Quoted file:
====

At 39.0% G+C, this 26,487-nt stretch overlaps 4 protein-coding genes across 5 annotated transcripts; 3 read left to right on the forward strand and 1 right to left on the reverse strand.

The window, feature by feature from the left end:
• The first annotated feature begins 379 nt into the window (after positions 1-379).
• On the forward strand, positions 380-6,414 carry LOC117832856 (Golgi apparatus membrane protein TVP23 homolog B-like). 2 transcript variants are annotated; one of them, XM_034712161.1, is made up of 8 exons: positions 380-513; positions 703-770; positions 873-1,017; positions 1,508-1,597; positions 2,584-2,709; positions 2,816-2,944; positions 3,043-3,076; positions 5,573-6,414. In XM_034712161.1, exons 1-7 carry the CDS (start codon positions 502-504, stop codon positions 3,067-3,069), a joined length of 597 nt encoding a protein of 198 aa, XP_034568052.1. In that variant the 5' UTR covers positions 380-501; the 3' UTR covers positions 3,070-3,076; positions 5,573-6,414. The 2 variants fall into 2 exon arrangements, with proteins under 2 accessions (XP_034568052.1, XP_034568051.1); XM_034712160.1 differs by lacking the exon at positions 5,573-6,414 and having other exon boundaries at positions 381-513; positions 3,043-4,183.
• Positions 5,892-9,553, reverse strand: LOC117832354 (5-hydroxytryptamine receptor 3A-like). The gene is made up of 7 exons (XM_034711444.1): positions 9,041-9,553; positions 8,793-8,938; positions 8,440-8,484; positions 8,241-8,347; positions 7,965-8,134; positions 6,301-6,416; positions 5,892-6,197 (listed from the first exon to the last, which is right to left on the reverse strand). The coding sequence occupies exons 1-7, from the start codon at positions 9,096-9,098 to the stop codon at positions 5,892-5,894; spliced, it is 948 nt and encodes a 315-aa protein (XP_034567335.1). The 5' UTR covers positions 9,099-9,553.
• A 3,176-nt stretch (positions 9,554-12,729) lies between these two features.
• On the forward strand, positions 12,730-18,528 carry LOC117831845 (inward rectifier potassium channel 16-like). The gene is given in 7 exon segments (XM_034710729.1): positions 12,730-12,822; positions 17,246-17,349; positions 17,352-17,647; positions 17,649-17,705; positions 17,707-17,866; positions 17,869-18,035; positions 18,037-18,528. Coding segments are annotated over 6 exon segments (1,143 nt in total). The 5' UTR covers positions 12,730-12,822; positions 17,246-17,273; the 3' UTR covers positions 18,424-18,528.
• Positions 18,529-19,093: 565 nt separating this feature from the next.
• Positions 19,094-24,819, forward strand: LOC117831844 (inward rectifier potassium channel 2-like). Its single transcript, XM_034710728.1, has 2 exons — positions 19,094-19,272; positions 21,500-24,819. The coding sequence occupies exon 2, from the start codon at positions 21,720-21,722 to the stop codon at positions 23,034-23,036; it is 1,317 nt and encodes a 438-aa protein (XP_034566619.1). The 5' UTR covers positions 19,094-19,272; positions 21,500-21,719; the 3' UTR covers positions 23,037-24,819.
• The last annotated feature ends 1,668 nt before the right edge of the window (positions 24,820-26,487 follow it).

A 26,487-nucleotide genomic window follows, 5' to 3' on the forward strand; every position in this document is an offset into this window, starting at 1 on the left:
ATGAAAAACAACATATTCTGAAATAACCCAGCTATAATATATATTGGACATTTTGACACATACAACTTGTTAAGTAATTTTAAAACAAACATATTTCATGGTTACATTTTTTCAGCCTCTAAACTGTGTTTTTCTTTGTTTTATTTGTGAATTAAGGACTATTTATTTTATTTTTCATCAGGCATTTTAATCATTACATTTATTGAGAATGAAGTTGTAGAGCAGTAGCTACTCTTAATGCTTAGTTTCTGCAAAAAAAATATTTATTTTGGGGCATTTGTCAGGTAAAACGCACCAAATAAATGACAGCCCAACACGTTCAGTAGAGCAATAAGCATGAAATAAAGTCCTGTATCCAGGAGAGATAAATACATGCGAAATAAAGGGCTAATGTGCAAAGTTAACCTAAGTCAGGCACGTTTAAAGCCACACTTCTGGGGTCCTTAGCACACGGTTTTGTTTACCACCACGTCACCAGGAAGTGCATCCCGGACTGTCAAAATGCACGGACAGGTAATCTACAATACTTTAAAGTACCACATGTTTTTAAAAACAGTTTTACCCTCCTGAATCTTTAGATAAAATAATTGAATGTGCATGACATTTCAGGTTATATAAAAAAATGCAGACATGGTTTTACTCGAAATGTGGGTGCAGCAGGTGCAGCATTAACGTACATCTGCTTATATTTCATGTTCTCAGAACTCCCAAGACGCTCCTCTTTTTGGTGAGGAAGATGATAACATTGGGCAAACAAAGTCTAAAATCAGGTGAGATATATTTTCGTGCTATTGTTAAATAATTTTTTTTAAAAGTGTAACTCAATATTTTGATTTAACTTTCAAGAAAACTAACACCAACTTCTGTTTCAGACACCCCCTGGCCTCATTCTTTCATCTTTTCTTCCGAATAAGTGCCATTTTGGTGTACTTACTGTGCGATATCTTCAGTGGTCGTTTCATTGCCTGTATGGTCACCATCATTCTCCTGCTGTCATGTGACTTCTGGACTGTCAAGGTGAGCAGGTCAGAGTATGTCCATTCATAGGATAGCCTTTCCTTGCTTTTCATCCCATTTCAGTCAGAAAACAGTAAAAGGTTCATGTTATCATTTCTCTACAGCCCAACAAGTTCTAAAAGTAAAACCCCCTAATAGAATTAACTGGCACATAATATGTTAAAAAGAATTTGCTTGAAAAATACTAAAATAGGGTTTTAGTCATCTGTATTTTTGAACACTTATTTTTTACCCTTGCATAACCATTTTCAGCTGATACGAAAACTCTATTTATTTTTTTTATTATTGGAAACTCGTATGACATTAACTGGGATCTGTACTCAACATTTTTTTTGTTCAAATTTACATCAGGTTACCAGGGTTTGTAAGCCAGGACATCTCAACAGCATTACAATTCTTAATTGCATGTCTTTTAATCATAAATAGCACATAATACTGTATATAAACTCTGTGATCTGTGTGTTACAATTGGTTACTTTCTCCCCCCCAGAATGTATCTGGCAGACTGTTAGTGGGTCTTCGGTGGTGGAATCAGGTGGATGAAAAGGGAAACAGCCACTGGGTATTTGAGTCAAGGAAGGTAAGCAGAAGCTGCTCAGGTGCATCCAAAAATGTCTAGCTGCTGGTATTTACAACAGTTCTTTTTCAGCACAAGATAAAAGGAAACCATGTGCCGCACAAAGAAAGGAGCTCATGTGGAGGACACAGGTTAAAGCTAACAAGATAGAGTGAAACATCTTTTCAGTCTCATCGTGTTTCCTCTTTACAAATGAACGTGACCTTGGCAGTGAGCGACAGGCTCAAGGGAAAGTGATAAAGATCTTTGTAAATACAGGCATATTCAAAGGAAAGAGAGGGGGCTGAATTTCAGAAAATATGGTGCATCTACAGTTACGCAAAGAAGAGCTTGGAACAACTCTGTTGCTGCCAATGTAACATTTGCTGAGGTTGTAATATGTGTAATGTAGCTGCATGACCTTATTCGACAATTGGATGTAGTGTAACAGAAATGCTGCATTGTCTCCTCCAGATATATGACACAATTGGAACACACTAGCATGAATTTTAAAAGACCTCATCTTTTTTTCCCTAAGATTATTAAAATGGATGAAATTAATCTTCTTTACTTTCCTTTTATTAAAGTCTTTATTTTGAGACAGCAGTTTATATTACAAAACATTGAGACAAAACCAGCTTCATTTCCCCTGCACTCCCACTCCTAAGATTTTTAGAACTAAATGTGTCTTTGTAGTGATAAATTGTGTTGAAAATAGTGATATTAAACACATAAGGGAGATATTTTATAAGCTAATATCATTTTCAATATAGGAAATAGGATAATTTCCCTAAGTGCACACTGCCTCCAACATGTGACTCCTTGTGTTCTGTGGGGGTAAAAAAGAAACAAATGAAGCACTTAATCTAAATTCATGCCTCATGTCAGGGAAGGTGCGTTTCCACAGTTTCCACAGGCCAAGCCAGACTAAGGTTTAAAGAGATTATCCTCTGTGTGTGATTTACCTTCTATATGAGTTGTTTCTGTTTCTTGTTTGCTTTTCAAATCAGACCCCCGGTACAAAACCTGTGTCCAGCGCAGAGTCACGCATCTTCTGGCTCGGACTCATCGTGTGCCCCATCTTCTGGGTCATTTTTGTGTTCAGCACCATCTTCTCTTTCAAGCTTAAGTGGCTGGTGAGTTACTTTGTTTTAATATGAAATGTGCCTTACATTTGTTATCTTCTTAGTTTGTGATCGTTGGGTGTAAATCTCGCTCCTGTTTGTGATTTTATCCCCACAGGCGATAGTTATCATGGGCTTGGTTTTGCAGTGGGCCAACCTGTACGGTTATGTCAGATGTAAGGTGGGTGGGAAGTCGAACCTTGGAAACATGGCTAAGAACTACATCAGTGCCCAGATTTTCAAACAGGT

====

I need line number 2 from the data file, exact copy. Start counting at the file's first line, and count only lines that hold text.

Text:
The window, feature by feature from the left end: